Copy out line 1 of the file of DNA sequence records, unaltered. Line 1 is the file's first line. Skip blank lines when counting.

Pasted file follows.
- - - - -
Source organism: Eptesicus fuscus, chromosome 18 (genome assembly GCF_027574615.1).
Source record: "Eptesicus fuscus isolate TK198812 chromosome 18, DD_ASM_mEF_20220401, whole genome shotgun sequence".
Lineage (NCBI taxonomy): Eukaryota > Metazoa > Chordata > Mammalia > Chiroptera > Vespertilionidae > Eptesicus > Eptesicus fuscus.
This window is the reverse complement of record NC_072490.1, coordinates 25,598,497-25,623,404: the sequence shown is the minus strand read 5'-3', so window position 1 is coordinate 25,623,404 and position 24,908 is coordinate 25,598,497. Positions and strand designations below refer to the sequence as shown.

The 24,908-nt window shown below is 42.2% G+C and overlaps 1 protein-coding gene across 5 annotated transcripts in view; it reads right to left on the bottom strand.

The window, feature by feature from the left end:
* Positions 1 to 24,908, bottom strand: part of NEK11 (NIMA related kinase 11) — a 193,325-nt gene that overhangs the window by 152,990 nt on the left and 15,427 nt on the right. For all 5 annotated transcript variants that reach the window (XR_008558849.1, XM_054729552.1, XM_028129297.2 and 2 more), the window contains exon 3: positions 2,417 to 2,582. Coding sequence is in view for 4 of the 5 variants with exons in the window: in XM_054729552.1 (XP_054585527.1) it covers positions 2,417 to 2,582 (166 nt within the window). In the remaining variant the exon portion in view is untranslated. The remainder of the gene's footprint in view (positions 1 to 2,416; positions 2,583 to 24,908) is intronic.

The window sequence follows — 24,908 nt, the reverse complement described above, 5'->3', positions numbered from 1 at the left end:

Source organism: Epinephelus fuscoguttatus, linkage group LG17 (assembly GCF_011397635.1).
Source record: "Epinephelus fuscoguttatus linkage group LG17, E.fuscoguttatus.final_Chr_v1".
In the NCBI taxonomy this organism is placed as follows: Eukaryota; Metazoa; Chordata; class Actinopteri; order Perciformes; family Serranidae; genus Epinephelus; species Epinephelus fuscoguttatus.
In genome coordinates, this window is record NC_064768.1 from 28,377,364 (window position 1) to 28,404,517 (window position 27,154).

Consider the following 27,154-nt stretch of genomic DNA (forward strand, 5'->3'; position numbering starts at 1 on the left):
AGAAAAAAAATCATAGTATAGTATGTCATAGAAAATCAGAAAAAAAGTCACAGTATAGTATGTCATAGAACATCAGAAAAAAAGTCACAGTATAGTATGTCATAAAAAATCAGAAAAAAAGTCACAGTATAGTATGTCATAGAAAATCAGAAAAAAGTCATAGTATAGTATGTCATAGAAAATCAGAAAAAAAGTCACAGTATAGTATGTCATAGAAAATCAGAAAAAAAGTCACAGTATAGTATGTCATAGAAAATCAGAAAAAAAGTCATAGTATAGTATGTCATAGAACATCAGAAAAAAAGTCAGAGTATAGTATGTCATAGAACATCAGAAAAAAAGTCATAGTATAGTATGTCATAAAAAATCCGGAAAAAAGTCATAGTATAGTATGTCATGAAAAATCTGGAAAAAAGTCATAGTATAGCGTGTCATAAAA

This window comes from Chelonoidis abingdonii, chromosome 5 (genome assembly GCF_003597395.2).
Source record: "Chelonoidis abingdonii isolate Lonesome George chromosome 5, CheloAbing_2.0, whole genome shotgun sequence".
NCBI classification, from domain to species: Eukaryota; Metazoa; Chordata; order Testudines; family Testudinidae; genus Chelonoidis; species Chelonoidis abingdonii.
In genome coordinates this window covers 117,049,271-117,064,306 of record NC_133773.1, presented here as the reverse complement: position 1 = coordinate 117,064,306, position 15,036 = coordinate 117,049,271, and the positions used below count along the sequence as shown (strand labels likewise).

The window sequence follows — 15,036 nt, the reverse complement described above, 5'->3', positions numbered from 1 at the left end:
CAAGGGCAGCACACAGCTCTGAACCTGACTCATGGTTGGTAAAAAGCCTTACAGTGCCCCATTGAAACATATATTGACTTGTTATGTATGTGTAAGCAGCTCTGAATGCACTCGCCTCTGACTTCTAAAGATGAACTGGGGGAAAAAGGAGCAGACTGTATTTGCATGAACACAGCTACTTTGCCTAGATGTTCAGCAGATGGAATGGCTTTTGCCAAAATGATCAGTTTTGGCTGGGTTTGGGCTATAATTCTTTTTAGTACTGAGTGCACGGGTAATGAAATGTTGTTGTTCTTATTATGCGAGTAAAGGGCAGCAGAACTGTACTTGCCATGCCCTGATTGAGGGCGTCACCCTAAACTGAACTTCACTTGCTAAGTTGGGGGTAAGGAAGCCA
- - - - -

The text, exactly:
Source organism: Eptesicus fuscus, chromosome 18 (genome assembly GCF_027574615.1).